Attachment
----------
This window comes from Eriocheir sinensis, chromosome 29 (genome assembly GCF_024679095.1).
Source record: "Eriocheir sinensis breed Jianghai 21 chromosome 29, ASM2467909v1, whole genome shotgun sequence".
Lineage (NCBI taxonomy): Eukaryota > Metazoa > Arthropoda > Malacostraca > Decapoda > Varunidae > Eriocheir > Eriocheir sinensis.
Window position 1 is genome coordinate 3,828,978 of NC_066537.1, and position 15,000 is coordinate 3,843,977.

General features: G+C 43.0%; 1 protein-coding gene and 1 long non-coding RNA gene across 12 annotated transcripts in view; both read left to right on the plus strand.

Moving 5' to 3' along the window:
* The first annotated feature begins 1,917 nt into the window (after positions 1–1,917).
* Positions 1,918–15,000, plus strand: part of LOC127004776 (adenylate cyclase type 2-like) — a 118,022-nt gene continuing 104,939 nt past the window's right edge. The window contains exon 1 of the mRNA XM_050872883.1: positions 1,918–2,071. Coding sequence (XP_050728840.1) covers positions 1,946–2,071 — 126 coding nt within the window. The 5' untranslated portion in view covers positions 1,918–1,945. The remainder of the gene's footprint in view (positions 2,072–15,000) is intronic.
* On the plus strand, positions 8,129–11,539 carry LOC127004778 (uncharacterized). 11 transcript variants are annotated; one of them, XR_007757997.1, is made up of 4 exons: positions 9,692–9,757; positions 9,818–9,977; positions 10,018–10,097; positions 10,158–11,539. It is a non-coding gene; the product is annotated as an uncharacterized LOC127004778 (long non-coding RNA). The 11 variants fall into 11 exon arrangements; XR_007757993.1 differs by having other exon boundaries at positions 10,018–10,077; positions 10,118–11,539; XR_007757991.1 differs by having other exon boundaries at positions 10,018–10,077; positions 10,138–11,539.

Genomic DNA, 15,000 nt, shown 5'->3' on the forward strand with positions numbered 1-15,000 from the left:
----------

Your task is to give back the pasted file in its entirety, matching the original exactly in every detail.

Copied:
This window comes from Eriocheir sinensis, chromosome 29 (genome assembly GCF_024679095.1).
Source record: "Eriocheir sinensis breed Jianghai 21 chromosome 29, ASM2467909v1, whole genome shotgun sequence".
Lineage (NCBI taxonomy): Eukaryota > Metazoa > Arthropoda > Malacostraca > Decapoda > Varunidae > Eriocheir > Eriocheir sinensis.
Window position 1 is genome coordinate 3,828,978 of NC_066537.1, and position 15,000 is coordinate 3,843,977.

General features: G+C 43.0%; 1 protein-coding gene and 1 long non-coding RNA gene across 12 annotated transcripts in view; both read left to right on the plus strand.

Moving 5' to 3' along the window:
* The first annotated feature begins 1,917 nt into the window (after positions 1–1,917).
* Positions 1,918–15,000, plus strand: part of LOC127004776 (adenylate cyclase type 2-like) — a 118,022-nt gene continuing 104,939 nt past the window's right edge. The window contains exon 1 of the mRNA XM_050872883.1: positions 1,918–2,071. Coding sequence (XP_050728840.1) covers positions 1,946–2,071 — 126 coding nt within the window. The 5' untranslated portion in view covers positions 1,918–1,945. The remainder of the gene's footprint in view (positions 2,072–15,000) is intronic.
* On the plus strand, positions 8,129–11,539 carry LOC127004778 (uncharacterized). 11 transcript variants are annotated; one of them, XR_007757997.1, is made up of 4 exons: positions 9,692–9,757; positions 9,818–9,977; positions 10,018–10,097; positions 10,158–11,539. It is a non-coding gene; the product is annotated as an uncharacterized LOC127004778 (long non-coding RNA). The 11 variants fall into 11 exon arrangements; XR_007757993.1 differs by having other exon boundaries at positions 10,018–10,077; positions 10,118–11,539; XR_007757991.1 differs by having other exon boundaries at positions 10,018–10,077; positions 10,138–11,539.

Genomic DNA, 15,000 nt, shown 5'->3' on the forward strand with positions numbered 1-15,000 from the left: